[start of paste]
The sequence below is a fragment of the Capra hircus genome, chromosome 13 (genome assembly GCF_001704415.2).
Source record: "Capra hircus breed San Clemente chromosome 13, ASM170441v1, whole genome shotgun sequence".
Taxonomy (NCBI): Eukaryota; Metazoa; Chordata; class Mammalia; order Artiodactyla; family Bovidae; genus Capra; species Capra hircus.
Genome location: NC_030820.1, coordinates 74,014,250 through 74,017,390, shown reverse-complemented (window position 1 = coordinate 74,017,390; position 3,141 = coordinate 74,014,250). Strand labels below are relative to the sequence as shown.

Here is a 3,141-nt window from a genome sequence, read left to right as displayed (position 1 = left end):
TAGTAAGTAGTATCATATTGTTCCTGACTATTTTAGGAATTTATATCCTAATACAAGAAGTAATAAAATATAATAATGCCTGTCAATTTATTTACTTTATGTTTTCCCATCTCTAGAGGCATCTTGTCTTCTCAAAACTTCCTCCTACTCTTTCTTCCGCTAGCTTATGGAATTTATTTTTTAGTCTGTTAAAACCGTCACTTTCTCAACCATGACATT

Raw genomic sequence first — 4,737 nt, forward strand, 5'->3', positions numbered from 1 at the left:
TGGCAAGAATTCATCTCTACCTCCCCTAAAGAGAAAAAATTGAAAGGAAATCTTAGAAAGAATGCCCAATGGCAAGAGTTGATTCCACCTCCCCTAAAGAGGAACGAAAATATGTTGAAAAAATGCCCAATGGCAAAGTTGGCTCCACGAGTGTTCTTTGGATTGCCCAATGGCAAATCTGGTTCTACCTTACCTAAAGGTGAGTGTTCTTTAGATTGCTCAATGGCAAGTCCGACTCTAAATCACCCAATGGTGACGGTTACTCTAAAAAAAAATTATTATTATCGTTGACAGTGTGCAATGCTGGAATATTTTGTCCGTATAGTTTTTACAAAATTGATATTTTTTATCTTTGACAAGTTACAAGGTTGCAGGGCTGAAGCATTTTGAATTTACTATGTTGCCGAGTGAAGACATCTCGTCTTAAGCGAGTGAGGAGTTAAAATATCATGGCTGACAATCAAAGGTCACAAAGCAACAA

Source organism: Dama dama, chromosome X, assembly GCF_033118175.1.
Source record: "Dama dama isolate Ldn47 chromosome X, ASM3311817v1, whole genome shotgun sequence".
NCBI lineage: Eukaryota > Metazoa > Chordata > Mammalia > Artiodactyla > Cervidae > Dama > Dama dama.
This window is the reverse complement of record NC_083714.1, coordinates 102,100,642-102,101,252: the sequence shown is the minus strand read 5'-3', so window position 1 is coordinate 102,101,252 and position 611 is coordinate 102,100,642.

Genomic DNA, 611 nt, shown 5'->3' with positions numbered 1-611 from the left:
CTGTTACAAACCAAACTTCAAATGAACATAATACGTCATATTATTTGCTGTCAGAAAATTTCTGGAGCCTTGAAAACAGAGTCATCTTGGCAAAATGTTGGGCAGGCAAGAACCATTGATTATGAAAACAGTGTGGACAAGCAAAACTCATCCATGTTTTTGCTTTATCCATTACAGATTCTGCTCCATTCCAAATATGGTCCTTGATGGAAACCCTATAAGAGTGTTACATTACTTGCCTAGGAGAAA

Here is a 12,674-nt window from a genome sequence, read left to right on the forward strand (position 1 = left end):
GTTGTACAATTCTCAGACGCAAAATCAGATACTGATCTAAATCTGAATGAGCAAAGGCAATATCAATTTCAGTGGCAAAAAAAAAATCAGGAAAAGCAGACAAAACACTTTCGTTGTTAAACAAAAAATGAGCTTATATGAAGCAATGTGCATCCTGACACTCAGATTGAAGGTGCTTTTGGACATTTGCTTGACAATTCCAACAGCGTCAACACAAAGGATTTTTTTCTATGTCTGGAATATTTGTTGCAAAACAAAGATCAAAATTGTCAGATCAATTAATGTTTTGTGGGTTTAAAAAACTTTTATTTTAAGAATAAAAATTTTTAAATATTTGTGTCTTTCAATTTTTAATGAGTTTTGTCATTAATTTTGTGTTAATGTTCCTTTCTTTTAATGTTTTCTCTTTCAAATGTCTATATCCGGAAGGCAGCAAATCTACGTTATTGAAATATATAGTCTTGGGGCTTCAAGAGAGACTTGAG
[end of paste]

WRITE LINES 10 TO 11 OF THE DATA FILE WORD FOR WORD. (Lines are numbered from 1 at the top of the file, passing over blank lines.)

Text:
Source record: "Dama dama isolate Ldn47 chromosome X, ASM3311817v1, whole genome shotgun sequence".
NCBI lineage: Eukaryota > Metazoa > Chordata > Mammalia > Artiodactyla > Cervidae > Dama > Dama dama.